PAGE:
When you were walking on the streets of Manhattan, you didn’t notice that the sidewalk was raised. You caught your foot and fell, resulting in a trip to the emergency room. While you might think that a fall like this isn’t a big deal, the city may be liable for your injury.
As a result of maintenance, or a lack thereof, you’ve fallen and hurt yourself. You suffered a fracture, which could mean having to go to physical therapy, wearing a cast and doing fewer of the things you love. If you’re someone who doesn’t want to make a fuss over a fracture, here are a few things you should know about the injury.
Fractures aren’t always minor
While most people refer to fractures as minor breaks in a bone and a broken bone as a completely broken bone, the medical community recognizes both as the same thing. Fractures can be minor cracks in bones or breaks that shatter bones. Understand that even if your medical provider uses the term "fracture," your injury could be a fully broken bone.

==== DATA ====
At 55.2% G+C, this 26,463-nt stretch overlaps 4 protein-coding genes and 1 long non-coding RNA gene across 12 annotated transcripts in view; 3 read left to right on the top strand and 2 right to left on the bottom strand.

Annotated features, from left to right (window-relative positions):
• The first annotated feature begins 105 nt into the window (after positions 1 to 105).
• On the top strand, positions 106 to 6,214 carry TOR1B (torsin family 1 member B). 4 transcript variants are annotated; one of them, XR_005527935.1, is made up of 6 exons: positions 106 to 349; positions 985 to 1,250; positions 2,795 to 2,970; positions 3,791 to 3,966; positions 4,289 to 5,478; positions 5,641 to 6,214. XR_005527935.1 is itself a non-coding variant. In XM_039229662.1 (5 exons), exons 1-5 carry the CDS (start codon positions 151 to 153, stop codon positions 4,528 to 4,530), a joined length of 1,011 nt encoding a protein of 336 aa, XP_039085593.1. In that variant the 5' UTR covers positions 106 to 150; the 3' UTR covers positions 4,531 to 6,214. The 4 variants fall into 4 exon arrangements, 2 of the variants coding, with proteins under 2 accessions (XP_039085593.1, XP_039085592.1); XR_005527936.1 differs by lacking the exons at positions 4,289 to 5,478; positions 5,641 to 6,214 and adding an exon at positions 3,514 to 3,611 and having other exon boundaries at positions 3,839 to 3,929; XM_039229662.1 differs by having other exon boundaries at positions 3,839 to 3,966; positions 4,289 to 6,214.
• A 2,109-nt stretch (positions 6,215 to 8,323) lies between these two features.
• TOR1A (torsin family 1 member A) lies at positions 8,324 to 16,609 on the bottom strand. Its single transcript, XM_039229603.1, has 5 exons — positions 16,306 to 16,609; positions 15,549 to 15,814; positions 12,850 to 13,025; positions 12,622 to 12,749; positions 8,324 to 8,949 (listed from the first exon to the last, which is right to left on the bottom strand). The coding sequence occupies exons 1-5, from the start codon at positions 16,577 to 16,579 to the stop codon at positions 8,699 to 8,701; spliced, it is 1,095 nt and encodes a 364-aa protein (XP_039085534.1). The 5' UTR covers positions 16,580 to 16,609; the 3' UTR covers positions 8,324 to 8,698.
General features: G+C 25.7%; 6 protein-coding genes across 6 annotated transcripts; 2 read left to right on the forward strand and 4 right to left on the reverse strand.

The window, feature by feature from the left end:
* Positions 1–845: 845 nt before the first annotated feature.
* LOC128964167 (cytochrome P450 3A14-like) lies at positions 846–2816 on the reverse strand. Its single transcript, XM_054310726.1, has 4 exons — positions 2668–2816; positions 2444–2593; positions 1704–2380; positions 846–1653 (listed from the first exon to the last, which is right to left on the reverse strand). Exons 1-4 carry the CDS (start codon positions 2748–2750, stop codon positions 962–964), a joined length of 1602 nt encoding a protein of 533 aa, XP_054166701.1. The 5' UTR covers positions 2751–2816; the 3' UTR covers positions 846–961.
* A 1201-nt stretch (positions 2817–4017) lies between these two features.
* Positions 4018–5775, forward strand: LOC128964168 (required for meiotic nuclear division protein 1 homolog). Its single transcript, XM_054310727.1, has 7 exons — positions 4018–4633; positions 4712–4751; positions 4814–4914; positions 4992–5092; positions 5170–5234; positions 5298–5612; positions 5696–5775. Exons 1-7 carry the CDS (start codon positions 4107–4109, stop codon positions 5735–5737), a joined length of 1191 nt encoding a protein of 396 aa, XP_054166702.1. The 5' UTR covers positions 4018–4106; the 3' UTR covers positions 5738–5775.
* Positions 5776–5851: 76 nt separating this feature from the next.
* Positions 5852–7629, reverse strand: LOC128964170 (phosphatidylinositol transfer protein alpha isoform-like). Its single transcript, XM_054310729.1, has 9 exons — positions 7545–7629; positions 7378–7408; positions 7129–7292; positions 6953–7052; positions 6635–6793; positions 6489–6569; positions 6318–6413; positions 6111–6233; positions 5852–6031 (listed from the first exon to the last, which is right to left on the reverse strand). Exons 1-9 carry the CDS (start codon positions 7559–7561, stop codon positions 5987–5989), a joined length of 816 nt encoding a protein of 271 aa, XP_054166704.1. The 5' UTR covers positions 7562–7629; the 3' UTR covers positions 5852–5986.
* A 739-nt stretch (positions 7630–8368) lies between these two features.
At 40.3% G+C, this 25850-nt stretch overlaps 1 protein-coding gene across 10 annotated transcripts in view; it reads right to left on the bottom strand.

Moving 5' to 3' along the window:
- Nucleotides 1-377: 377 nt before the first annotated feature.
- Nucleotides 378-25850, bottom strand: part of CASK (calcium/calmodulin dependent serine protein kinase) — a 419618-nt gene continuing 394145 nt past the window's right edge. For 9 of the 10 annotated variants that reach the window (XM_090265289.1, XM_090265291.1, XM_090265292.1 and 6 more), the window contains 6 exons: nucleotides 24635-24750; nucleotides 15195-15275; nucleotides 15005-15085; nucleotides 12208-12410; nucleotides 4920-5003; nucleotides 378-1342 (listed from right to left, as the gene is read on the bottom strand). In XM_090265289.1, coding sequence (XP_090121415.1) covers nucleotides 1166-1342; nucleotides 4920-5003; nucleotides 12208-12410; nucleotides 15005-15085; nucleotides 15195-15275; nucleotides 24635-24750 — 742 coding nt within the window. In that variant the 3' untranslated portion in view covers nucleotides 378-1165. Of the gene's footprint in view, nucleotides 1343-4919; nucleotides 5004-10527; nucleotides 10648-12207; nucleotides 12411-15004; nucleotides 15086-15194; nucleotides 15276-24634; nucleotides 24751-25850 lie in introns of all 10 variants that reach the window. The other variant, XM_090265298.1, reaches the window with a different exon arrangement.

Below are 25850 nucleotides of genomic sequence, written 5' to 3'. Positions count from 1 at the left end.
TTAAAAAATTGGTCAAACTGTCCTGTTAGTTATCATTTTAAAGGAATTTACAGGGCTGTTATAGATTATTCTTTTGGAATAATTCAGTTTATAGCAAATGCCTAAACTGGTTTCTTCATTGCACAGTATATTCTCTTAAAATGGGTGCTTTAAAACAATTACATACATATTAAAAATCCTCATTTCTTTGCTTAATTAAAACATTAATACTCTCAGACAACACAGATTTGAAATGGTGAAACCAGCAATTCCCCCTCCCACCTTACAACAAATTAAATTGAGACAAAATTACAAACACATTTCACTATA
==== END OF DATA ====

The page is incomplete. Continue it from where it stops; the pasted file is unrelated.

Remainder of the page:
Fractures have multiple symptoms that affect your life
While a minor fracture may not cause significant symptoms, they’re still possible with any type of fracture. A bone may be broken if it is deformed, if the skin has bruised or swelled, if there is pain when you move or apply pressure to the area or if the bone is protruding from the skin.
Some fractures, especially those that break the skin’s surface, have the potential to cause serious bleeding, so they require emergency care and potentially surgery.
Treatments vary by the severity of the injury
If you have only a crack in your bone, the likelihood is that you’ll need a few weeks of rest and then be able to get back to work. However, if your injury is more severe, you may require surgery, physical therapy or other treatments. Severe fractures, where the bone shatters, require setting and repositioning in the body. This requires surgery and may result in the use of screws, plates, glue or rods to hold the pieces together. Serious fractures can result in infection after surgery, which puts patients at risk of blood clots. It’s also possible to require amputation in the most severe of cases.
Now that you understand the full severity of a fracture, you can decide if you want to pursue a claim to recover your medical expenses.